Given the length of the current expansion, market participants are receptive to signs that the US is nearing the end of the economic cycle and are thus positioning portfolios more defensively. This is evident in the credit markets with CCC's (+6%) underperforming BB's (+13%), the worst relative performance for CCC's in any non-recession year. Highly levered firms are unlikely to show strong demand for debt, and we expect firms with structural and secular issues to continue to seek restructuring. We expect defaults to continue, led by the energy and wireline industries. Current expectations are for the default rate to end the year around 3%. Our outlook is for a continued trading range in credit without a meaningful move tighter or wider, with little to no demand for the weakest credits. We are very constructive on the banking sector, which is at its healthiest point since the global financial crisis. We advocate for continued investment in higher quality defensive industries within both IG and HY. Our process has led us to focus on firms that are building necessary infrastructure, notably telecoms and utilities. Within this framework we are more comfortable moving down the capital structure into subordinated debt in defensive industries as opposed to taking risk in more cyclical industries. We think that this balanced 'constructive but cautious' approach is appropriate for the remainder of 2019.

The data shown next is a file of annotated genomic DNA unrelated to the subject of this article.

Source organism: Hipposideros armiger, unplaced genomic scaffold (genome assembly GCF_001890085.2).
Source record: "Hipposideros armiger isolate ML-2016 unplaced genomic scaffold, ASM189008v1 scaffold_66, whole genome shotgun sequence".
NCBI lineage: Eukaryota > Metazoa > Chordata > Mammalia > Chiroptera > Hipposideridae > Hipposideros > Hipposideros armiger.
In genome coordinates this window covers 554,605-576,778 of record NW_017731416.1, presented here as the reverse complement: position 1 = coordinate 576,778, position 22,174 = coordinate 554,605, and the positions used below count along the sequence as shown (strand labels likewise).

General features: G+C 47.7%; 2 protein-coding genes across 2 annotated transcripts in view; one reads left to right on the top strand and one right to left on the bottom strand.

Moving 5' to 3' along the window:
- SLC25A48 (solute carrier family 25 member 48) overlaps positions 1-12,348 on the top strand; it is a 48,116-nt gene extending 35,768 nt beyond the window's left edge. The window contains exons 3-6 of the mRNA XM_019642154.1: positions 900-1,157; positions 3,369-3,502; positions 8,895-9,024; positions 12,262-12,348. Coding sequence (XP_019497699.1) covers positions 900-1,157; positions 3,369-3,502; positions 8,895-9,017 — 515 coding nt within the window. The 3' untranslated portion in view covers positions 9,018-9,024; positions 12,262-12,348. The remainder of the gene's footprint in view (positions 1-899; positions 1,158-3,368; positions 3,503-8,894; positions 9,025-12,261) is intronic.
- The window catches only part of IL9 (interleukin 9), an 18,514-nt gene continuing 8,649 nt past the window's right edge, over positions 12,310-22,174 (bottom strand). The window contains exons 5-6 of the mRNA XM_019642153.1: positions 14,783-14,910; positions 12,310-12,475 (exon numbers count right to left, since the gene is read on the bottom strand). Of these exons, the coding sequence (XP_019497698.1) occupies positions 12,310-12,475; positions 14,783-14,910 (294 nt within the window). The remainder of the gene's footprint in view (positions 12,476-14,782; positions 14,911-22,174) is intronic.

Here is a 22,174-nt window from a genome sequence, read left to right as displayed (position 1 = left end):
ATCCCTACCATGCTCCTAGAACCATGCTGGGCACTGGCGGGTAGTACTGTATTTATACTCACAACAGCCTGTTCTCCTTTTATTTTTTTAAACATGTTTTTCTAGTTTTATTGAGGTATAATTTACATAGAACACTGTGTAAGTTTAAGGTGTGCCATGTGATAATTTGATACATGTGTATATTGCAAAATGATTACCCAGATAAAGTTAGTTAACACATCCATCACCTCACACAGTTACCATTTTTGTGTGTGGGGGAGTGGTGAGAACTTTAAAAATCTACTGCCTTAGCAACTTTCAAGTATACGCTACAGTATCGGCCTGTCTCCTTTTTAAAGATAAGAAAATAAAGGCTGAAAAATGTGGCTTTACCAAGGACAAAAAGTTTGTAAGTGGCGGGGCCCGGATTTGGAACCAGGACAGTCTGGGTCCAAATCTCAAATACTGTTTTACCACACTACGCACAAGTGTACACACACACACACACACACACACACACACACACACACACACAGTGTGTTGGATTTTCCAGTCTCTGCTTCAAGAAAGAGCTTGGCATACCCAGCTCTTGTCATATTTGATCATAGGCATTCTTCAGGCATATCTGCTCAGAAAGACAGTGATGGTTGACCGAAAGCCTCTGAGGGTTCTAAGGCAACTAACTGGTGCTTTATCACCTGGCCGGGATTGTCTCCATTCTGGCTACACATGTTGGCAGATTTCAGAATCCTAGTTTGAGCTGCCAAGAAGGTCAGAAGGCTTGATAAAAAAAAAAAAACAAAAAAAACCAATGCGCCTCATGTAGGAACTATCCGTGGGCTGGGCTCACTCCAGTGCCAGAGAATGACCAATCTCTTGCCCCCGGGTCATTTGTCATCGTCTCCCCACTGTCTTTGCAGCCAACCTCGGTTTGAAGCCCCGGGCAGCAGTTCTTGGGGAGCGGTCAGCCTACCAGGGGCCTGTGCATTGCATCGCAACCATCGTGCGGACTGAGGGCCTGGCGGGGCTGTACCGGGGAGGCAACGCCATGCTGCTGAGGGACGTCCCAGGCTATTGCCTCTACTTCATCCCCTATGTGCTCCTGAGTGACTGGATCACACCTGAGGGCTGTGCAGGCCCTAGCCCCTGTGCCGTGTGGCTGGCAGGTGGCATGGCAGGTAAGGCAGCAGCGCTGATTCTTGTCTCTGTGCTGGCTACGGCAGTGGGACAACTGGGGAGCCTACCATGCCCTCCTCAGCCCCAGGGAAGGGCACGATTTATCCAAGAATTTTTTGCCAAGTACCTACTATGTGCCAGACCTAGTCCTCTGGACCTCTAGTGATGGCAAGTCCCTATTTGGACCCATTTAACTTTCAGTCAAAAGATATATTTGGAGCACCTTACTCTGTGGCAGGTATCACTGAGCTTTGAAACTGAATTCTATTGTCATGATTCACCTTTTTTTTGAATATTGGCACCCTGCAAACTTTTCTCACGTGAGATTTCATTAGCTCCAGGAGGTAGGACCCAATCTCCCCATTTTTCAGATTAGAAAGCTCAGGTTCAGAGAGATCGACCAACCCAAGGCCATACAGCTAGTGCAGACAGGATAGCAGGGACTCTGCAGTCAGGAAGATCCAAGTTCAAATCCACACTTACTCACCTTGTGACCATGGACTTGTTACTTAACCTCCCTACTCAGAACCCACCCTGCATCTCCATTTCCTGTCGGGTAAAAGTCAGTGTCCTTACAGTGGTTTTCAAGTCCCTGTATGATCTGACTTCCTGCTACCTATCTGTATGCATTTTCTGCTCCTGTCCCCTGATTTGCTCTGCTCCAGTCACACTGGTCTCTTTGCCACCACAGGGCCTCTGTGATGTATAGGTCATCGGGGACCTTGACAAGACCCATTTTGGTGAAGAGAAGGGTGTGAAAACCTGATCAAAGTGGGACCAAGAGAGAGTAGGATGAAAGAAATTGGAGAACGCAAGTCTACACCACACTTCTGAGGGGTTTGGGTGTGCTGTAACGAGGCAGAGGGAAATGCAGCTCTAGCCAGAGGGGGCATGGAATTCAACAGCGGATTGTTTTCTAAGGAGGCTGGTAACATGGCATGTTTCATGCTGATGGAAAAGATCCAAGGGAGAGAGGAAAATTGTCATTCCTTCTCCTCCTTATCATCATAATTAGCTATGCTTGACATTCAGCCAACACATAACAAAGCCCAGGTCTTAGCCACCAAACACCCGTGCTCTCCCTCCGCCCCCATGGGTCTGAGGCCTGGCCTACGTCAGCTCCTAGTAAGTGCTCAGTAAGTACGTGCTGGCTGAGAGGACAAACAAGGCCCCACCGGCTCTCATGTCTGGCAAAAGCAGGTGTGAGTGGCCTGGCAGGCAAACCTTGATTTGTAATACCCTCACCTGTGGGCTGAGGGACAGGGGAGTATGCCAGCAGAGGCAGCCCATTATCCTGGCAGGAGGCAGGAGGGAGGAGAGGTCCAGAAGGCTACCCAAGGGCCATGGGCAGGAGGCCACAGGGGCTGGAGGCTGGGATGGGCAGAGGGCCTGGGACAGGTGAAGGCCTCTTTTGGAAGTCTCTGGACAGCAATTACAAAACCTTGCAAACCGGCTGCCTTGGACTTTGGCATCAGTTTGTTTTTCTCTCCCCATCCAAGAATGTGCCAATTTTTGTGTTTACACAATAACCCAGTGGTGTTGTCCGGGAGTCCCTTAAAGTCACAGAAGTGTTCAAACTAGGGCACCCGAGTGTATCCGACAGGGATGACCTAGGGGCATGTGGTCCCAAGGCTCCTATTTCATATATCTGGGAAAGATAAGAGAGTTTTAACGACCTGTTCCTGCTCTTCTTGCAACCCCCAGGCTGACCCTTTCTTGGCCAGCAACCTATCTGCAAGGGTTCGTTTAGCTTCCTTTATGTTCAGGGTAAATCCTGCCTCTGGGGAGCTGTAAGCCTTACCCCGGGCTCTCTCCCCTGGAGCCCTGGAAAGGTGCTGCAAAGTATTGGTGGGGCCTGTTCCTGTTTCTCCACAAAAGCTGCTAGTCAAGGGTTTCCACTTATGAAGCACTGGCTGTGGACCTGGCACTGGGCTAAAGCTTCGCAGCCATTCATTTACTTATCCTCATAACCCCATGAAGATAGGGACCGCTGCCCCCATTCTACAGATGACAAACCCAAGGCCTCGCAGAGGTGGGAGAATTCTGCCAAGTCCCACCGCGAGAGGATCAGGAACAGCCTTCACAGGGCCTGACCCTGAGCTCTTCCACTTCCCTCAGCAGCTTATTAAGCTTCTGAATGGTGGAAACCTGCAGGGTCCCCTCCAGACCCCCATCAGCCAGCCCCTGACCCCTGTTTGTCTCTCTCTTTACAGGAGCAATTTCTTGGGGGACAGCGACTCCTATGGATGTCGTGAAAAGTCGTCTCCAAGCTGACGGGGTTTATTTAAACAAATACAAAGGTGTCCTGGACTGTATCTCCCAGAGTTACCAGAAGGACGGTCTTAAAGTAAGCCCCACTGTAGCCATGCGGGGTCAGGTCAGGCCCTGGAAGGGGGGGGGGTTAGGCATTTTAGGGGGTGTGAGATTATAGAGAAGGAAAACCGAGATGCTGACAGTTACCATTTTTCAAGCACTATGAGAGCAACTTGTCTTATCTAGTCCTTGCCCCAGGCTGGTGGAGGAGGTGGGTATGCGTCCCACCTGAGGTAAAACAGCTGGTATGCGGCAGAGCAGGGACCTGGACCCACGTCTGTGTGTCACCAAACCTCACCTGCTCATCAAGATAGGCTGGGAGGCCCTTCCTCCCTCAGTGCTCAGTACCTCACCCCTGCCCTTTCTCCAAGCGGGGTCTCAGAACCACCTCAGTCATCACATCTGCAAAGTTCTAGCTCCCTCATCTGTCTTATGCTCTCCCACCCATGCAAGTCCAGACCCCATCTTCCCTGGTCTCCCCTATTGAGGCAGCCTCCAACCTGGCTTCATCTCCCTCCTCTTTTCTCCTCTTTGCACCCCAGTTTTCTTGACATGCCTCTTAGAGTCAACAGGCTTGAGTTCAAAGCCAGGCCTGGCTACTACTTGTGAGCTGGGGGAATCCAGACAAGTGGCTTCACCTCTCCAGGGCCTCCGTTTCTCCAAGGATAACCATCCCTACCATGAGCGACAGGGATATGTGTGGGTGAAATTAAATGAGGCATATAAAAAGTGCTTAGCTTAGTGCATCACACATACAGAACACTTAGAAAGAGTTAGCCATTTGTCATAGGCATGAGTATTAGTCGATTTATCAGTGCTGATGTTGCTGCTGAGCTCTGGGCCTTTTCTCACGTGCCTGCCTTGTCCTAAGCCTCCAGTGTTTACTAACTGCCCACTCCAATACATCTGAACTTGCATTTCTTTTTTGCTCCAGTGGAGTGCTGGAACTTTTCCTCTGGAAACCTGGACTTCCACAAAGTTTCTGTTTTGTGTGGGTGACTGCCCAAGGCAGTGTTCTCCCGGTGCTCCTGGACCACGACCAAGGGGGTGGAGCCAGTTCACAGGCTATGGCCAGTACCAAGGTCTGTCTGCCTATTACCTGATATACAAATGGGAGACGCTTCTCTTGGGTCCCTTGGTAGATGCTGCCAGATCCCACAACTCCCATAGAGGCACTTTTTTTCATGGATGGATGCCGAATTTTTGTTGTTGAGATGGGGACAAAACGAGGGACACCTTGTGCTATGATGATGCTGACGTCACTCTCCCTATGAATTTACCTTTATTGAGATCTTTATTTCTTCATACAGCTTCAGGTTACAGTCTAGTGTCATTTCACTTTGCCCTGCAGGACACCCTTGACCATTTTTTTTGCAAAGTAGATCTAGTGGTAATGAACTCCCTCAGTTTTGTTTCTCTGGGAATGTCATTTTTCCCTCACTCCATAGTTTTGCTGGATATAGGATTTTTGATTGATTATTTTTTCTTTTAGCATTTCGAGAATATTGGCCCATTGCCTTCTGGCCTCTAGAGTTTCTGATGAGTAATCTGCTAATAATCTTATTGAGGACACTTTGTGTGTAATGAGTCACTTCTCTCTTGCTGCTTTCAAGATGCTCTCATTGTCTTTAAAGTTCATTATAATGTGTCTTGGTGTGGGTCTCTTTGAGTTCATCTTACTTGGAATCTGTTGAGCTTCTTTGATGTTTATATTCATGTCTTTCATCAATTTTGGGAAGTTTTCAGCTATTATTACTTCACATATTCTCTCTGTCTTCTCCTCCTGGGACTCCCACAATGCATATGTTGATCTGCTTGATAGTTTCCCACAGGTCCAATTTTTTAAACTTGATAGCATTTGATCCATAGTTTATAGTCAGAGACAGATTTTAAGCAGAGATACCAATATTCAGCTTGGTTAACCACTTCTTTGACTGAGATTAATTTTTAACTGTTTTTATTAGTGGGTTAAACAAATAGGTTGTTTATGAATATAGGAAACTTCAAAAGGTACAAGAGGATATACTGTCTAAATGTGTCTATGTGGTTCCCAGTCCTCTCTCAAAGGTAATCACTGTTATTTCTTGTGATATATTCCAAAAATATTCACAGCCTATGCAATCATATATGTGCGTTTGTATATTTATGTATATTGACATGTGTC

In Asia, USD strength continues to be a negative for Asia FX and Credit and overall sentiment within the area is somewhat subdued due to trade war tensions. As a result, export-import numbers have been negative and PMI data within the region also continue to disappoint. Inflationary pressures in the region have been mixed. Headline CPI inflation prints in India, Singapore and Indonesia rose, while similar gauges of consumer inflation fell in South Korea, Thailand and the Philippines. Lastly, consumer confidence has been broadly stable, although this could turn weaker given the recent backdrop mentioned earlier. Moving onto Micro, earnings growth remains decent across most sectors, including Chinese HY real estate. Some moderation in earnings growth is likely in 2H 2019, but we do not expect an earnings recession in Asia. Leverage in the IG space remains broadly stable but leverage in HY is more of a concern, as debt levels remain high for Chinese property despite resilient earning. Additionally, HY default rates are likely to remain elevated in the 2–3% range and present an additional worry. Credit spreads have tightened, prompted initially by greater policy support from China and some positive developments on the US-China trade front. There has also been a meaningful increase in primary market activity. Issuance volume rose in September as risk sentiment stabilised. The high-grade space saw 43 new issues amounting to about USD 21.6 billion in September, including a three-tranche USD 2.5 billion issue from ICBC and a two-tranche USD 1.25 billion issue from CK Hutchison. Meanwhile, the HY sphere witnessed 36 new issues amounting to about USD 10.4 billion. As we enter the last quarter, there is still an overhang of uncertainties arising from renewed trade war tension, geopolitics, tight market liquidity and an increase in idiosyncratic noises from various credits. These factors, however, are offset by easy monetary policies and still supportive fund flow. Given the relatively strong YTD return, we believe most participants will be less willing to chase risk. Hence, the market is likely to be range bound, depending the outcome of the trade talk.